WVa court to consider same-sex adoption case
CHARLESTON, W.Va. (AP) — The West Virginia Supreme Court has agreed to consider a case in which the judge ruled an infant would be better off with a “traditional” married couple than with the same-sex couple who had cared for her since birth.
In a 4-1 vote Wednesday, the court agreed to hear the appeal of Kathryn Kutil and Cheryl Hess to a November ruling by Fayette County Circuit Judge Paul Blake. Chief Justice Elliott “Spike” Maynard, who is leaving the court at the end of the month, voted not to consider the case.
Kutil and Hess argue that Blake’s ruling sets a dangerous precedent for discriminatory treatment of nontraditional couples. State law allows a single person or married couple to adopt.
Blake issued his ruling after Kutil and Hess sought to adopt a 2-year-old girl who had been in their foster care since she was born in December 2007.
The Department of Health and Human Resources placed the girl, who was born to a drug-addicted mother and was suffering from withdrawal, with the Oak Hill couple on Christmas Eve that year.
After Blake terminated the mother’s parental rights last month and the father could not be located, the DHHR moved to permanently place the girl and allow Kutil and Hess adopt her.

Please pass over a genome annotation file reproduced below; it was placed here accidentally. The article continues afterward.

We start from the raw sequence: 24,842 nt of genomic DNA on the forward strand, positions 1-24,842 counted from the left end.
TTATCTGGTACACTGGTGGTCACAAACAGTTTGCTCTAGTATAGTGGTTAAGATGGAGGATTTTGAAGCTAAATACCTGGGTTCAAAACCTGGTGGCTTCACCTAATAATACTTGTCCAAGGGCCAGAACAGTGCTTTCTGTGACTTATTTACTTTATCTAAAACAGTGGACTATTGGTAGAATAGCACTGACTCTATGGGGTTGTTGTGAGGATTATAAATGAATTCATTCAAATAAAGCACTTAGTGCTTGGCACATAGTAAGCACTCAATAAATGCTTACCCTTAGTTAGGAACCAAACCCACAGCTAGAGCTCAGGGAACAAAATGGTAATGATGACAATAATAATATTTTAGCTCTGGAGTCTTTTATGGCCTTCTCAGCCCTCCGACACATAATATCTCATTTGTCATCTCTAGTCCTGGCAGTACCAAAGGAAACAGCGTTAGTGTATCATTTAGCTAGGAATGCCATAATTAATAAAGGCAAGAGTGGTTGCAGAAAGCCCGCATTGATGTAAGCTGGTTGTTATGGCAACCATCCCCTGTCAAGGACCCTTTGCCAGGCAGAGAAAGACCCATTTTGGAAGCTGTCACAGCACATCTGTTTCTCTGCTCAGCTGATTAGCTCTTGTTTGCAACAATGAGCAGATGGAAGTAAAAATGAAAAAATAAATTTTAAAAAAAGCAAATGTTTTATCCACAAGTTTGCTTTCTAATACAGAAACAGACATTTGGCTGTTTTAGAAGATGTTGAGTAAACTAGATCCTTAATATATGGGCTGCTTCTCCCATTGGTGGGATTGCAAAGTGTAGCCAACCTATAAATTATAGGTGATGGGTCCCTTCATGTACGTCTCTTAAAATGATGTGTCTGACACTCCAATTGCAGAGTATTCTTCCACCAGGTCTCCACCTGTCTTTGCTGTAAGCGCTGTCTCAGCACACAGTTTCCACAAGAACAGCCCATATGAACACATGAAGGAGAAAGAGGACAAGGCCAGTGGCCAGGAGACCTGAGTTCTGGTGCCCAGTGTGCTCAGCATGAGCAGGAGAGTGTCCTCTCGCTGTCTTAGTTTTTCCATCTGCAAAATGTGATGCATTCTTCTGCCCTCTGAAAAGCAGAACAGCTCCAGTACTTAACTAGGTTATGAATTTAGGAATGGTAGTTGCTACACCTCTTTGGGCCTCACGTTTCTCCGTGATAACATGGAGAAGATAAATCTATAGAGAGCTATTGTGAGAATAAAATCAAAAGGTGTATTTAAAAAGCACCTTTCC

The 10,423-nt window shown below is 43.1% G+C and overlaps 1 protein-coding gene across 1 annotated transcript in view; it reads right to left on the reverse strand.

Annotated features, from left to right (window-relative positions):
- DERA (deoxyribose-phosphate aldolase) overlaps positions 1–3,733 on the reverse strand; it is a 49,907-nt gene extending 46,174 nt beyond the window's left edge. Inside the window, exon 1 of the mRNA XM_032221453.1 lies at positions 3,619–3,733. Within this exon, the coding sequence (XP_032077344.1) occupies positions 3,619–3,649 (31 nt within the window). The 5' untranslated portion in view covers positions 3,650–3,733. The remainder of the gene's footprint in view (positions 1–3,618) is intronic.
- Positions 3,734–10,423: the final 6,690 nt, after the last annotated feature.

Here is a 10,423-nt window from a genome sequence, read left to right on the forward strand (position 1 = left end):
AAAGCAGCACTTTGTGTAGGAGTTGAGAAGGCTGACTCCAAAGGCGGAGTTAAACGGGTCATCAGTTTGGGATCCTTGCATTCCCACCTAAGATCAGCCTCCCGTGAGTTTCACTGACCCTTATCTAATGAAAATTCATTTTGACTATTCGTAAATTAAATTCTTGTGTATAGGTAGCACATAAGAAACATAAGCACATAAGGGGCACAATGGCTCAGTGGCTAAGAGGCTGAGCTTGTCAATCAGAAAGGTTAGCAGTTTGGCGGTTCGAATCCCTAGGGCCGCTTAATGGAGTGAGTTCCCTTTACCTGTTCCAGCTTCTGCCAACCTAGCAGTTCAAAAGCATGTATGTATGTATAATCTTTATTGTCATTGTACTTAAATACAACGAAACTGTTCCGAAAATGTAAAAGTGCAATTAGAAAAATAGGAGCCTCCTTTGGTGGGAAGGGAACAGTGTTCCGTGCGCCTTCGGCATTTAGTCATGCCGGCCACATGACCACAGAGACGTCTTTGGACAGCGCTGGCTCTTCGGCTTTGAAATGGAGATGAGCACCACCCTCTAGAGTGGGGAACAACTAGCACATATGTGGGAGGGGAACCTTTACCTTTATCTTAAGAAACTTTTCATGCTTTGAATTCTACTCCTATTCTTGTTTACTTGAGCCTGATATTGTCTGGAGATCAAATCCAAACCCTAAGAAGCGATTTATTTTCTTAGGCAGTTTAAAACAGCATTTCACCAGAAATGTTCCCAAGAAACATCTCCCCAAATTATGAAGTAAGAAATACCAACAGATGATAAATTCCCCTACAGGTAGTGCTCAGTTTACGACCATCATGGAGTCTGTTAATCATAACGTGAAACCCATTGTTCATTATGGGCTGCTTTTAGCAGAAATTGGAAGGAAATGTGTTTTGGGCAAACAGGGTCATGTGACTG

The child’s court-appointed legal advocate objected, however, arguing the baby’s placement should be up to the judge, not the DHHR.
Fayetteville lawyer Thomas Fast filed a motion Jan. 24 to remove the child because it had been placed in a “homosexual household,” according to documents filed with the Supreme Court.
In a Nov. 12 order, the judge ruled the DHHR had failed to seek a “traditional most family-like setting with a mother and father” after placement with the birth family failed.
Blake’s order finds that “in Fayette County, West Virginia a traditional family is considered to consist of both a mother and a father and that the most family-like home setting for a placement/adoption is in a home consisting of both a mother and a father.”
Nontraditional family settings can be considered by DHHR only if the agency “first makes a sufficient effort to place the child in a traditional home and those efforts fail,” the order said.
Blake ordered the child removed, and the DHHR placed her in a second foster home. The Supreme Court ordered her returned to Kutil and Hess.
Anthony Ciliberti, who is representing Kutil and Hess, did not immediately return a telephone call seeking comment Thursday.
A hearing is set for March 11.